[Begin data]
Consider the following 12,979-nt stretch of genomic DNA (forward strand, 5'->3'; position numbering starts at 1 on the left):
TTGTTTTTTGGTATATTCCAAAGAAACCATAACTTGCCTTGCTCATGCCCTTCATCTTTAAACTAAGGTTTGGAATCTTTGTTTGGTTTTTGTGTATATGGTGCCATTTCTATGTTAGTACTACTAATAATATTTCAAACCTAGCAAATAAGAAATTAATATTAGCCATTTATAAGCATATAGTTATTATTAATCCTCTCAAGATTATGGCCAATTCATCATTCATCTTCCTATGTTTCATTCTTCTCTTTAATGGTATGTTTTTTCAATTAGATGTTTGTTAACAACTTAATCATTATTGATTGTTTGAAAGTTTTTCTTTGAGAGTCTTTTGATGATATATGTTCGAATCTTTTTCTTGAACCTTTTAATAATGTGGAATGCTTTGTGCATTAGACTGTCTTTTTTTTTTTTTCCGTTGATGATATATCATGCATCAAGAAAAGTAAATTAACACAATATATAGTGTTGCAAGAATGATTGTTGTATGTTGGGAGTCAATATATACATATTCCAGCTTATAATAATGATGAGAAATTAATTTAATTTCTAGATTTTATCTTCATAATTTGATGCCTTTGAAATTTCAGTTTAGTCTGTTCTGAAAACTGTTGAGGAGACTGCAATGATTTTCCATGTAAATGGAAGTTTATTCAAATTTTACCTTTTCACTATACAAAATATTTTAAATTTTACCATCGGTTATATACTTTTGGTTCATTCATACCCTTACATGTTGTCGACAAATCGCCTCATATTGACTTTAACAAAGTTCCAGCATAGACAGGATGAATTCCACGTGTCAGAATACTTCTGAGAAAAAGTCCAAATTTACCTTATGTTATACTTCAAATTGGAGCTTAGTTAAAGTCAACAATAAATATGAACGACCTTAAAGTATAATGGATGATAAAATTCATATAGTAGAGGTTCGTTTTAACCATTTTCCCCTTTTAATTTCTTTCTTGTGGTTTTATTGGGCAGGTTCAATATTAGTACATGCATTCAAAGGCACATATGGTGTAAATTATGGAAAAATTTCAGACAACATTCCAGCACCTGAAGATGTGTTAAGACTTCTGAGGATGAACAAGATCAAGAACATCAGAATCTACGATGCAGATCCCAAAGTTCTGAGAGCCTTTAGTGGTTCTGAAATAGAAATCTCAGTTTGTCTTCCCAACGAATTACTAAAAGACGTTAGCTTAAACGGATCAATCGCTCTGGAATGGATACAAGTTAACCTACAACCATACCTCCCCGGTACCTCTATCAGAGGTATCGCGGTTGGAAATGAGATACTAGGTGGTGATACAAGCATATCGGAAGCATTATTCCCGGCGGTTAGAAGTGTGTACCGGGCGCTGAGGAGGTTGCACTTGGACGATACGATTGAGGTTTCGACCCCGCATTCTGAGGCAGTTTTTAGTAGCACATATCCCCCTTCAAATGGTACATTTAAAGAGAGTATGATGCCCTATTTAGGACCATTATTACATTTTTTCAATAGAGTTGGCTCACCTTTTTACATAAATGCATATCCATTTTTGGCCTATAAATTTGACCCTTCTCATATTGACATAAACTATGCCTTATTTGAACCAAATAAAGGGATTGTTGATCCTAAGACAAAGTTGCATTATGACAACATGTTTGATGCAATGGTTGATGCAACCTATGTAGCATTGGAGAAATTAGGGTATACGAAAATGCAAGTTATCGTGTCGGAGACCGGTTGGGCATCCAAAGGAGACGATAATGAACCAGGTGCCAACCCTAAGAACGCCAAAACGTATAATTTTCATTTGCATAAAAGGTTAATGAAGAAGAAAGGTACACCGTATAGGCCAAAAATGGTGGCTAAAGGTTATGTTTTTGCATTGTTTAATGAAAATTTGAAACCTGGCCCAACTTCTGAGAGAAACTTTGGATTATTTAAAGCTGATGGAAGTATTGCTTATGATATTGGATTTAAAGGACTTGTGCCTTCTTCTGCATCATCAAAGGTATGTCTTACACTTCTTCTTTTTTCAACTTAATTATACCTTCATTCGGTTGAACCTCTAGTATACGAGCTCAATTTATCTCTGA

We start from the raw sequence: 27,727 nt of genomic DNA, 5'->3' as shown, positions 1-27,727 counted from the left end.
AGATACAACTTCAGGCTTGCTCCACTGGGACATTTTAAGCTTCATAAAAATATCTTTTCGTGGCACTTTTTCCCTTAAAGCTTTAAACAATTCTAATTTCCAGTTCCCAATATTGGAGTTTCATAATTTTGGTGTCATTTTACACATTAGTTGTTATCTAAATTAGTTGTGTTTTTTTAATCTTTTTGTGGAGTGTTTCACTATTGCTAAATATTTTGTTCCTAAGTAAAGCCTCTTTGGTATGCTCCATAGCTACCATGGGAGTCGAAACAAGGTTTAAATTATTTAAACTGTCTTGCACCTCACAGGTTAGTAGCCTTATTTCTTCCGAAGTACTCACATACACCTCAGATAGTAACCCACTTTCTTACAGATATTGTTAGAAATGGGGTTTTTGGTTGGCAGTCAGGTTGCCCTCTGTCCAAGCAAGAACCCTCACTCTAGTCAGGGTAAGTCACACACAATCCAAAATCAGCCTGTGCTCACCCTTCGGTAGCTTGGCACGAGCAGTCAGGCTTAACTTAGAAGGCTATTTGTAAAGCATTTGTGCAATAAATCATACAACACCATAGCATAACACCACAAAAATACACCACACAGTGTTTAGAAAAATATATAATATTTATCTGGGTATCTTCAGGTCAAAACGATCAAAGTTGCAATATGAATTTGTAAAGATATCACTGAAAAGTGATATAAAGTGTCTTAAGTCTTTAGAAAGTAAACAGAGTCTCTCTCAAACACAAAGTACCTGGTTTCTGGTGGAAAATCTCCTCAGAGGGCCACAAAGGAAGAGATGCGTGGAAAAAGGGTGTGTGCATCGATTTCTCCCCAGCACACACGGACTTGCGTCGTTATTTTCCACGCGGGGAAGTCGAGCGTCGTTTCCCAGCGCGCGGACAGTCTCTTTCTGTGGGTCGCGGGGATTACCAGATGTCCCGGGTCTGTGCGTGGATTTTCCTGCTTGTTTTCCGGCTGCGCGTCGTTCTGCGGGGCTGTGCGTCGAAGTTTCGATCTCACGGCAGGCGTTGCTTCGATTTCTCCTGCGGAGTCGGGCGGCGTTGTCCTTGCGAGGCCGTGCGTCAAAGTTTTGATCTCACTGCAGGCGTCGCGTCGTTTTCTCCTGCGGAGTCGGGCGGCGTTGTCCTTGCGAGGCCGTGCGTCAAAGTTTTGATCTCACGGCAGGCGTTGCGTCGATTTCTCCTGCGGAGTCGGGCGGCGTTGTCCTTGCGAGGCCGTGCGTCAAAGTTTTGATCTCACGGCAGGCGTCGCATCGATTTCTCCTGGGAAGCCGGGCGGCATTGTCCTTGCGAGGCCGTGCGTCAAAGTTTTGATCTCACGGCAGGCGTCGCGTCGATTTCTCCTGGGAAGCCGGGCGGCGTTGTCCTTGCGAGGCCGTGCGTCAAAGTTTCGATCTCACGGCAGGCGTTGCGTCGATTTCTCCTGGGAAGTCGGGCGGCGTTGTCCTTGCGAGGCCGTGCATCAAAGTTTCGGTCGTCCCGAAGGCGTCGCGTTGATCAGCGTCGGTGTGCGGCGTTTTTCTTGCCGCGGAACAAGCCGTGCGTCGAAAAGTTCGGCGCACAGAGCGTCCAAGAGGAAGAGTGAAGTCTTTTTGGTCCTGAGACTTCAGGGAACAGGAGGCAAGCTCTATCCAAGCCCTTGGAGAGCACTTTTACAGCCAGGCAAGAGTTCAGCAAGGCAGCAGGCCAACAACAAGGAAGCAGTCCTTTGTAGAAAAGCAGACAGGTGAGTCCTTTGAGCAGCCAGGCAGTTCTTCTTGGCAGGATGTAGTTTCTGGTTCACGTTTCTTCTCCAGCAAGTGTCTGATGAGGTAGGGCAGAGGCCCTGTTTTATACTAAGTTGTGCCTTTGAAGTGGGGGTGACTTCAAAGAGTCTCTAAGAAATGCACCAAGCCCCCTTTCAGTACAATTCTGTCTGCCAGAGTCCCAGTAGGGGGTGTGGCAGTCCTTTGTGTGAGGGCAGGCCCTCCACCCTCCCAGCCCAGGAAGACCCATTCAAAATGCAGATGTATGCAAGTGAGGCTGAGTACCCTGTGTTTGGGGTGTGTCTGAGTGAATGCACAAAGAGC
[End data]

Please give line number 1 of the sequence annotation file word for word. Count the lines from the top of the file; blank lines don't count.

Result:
Consider the following 12,979-nt stretch of genomic DNA (forward strand, 5'->3'; position numbering starts at 1 on the left):